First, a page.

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Pandemic Screen Time Drives Up Incidence of Dry Eye Disease

Screen Time Can Cause Dry Eye

Dry Eye has multiple causes, but a cause that has grown considerably during the pandemic has been the dramatic increase in screen time due to work-at-home and home-schooling situations.

In short, we are getting way more screen time than is good for our eyes, and we are not taking the precautions to avoid triggering Dry Eye Disease.

Blink More, Stare Less to Avoid Dry Eye Disease

We already knew that an over-abundance of staring at screens has been negatively impacting our eye health, so when COVID-19 confined us inside, we ended up diverting ourselves much more by staring at computer monitors, for both work and pleasure. And business meetings that used to get us out from behind screens now had us parked at our computers all day for virtual business meetings!

One immediate remedy is to willfully take breaks. Give yourself 20 minutes off every few hours to take a walk, call friends rather than text them, or simply stare into the distance. We also certainly recommend the 20-20-20 rule, where every 20 minutes you remove your eyes from the screen to stare at anything more than 20 feet away, for at least 20 seconds. And it wouldn’t hurt to blink 20 times, too! During screen time people tend to blink less than their eyes need to keep their tear film healthy.

When Eye Discomfort Occurs Talk to Your Eye Care Professional

An estimated 16 million Americans have been diagnosed with Dry Eye Disease, but the actual number of Americans suffering from dry eye symptoms is likely much higher. Some reports indicate that nearly half of all U.S. adults experience dry eye signs and symptoms, and 33% of patients in eye care clinics present with complaints about dry eye.*

Dr. Preeya K. Gupta, a corneal specialist and ophthalmologist at Duke Health, said in a recent Healthline article that dry eye is a condition that flies under the radar; not every clinician is automatically looking for it.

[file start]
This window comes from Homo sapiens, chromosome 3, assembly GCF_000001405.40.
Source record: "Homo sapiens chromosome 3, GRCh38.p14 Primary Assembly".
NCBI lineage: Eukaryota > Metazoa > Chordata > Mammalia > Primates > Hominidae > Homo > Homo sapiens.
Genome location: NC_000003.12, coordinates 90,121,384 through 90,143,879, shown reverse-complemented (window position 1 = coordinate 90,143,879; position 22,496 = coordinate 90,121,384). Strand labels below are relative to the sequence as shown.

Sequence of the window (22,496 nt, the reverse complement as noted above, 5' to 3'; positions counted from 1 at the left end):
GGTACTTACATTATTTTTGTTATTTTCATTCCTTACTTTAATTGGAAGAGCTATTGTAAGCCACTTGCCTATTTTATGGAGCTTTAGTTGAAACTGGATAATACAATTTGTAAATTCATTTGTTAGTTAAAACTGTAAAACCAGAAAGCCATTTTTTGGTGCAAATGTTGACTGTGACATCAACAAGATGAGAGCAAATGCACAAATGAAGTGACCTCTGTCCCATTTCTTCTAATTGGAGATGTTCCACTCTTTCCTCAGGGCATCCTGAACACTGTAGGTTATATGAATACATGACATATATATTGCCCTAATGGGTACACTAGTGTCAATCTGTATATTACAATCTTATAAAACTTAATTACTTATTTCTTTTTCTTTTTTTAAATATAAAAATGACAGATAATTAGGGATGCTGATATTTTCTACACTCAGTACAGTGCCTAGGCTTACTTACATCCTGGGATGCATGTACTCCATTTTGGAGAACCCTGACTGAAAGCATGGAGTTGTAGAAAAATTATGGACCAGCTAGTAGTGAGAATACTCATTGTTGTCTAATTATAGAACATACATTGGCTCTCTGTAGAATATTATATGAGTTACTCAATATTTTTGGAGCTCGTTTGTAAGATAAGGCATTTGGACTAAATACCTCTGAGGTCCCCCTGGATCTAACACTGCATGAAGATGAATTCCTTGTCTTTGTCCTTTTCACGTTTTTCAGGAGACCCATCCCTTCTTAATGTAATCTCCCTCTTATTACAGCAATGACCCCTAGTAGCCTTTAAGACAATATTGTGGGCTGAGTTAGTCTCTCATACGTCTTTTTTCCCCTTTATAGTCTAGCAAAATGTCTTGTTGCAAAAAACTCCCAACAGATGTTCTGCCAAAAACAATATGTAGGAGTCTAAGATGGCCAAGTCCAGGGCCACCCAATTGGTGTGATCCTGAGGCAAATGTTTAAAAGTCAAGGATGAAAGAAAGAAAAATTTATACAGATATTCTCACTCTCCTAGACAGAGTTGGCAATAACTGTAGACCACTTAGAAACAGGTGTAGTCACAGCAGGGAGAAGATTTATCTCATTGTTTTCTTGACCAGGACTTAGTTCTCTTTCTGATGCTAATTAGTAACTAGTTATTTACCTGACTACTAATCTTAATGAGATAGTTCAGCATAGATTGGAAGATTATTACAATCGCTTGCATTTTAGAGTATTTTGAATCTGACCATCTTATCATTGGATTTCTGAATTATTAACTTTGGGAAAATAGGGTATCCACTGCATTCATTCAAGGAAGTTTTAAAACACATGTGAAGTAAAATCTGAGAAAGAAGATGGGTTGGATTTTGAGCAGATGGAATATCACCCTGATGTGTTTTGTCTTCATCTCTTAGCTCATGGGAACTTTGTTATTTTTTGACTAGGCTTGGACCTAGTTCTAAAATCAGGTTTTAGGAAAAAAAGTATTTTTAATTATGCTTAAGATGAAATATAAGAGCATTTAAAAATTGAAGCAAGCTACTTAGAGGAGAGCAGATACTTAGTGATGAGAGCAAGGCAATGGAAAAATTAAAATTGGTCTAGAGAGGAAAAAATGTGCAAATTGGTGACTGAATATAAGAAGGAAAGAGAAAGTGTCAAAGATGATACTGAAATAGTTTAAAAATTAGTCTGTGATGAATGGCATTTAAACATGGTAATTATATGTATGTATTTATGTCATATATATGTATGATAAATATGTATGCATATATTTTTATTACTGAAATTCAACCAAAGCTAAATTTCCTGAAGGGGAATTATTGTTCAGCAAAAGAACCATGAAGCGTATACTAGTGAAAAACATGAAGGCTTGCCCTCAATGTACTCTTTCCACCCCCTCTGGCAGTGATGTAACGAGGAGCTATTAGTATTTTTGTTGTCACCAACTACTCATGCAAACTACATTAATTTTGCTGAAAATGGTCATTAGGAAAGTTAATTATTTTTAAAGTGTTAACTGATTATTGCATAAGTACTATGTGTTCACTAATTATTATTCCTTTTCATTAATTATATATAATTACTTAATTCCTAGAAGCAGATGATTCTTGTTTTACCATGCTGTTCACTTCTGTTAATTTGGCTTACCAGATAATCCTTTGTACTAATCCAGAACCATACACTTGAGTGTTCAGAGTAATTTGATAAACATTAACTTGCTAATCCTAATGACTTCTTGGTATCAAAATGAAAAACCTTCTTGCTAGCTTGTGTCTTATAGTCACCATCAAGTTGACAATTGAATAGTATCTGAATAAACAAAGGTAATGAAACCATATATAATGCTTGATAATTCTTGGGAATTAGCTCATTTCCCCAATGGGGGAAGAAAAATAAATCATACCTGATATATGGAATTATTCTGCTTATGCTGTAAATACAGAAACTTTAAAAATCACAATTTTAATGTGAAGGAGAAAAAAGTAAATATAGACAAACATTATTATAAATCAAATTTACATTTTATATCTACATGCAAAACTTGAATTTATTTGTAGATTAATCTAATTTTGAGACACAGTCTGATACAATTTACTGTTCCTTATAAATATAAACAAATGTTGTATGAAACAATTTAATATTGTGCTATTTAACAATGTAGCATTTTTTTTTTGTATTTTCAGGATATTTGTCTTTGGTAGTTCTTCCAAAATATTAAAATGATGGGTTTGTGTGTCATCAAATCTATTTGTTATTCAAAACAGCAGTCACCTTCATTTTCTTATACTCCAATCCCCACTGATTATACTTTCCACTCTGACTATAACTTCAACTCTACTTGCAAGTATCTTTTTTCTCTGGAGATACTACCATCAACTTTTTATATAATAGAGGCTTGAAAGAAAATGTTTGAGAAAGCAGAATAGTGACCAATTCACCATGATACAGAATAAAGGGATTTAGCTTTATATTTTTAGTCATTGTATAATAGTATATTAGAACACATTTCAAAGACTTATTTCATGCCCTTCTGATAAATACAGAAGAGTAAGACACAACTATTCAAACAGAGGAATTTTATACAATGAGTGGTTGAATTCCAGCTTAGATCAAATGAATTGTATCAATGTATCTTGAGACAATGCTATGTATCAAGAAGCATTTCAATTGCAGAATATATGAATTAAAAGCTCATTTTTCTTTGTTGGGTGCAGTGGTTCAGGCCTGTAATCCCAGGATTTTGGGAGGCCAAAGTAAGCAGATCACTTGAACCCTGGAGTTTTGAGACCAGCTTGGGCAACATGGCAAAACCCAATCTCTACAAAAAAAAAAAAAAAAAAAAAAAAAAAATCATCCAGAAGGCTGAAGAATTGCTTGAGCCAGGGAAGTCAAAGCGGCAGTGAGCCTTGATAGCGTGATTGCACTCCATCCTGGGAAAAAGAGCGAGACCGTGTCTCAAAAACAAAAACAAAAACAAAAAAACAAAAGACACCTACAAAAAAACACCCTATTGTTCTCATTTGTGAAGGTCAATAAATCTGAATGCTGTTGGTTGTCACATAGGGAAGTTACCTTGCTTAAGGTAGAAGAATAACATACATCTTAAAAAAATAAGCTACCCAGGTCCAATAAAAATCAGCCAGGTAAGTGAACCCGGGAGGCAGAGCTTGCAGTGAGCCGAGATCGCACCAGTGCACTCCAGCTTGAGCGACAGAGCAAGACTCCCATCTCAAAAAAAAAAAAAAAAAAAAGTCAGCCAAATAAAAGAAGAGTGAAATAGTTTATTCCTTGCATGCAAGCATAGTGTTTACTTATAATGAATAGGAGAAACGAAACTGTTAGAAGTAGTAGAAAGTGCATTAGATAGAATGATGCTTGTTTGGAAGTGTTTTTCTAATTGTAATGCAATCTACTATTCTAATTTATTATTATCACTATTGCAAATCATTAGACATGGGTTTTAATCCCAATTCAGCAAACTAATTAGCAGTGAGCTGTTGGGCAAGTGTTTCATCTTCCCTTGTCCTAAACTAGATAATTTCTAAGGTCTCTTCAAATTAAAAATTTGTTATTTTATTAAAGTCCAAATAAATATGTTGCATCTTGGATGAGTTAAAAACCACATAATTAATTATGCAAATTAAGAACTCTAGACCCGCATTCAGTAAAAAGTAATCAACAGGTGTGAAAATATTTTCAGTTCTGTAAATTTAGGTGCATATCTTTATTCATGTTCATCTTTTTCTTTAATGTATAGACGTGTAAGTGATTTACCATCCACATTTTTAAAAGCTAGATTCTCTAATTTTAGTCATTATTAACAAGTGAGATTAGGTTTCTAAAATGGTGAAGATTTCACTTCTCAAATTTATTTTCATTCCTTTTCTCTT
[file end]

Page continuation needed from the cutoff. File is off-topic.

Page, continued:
“In my own clinical practice, it’s something I see in patients earlier and earlier. Patients sometimes see dry eye as always something that happens when you got older or have certain risk factors, but I’m seeing, these days, with our digital lifestyle, that something is changing,” Gupta told Healthline.

Gupta added that it’s crucial to talk to your eye care professional rather than try to self-diagnose your condition.

“As a clinician, I often wish that patients would come in sooner. The reason is, this disease process responds to treatments better when patients are at an earlier stage of their disease,” Gupta explained. “It doesn’t just improve quality of life but also disease progression.”

In the same article, Dr. Craig See, a cornea specialist at Cleveland Clinic Cole Eye Institute, noted that Dry Eye is often driven by “evaporative dry eye,” where eyelid oil gland blockages reduce the protective oils that keep tears from evaporating too quickly.

When it comes to our obsession with screen time, both See and Gupta say they’ve treated a lot of people lately whose dry eyes have been made worse by watching or reading screens, staring fixedly for long periods of time without blinking.

“Our digital lifestyle has played a significant role in the prevalence of dry eye,” Gupta added in the article. “If you find yourself spending too much time with your screens, the remedy is simple: Take a break.”

EyeGiene® Insta-Warmth™ Dry-Heat Compresses Clinically Proven to Relieve Dry Eye Symptoms

In up to 85% of Dry Eye cases, a primary cause could be the clogged oil ducts in the eyelids (“Meibomian Gland Dysfunction” or MGD). EyeGiene warming wafers, invented by Ophthalomologist Dr. Barry J. Linder, are designed to deliver the right temperature for the right amount of time to unclog the gland ducts and get that oil flowing again.

Find out more about our EyeGiene Insta-Warmth compresses here.

 

*Data sources:

  1. Farrand KF, Fridman M, Stillman IO, Schaumberg DA. Prevalence of Diagnosed Dry Eye Disease in the United States Among Adults Aged 18 Years and Older. Am J Ophthalmol 2017;182:90-8
  2. Adler R. Dry eye syndrome: Symptoms and causes. All About Vision, 2017.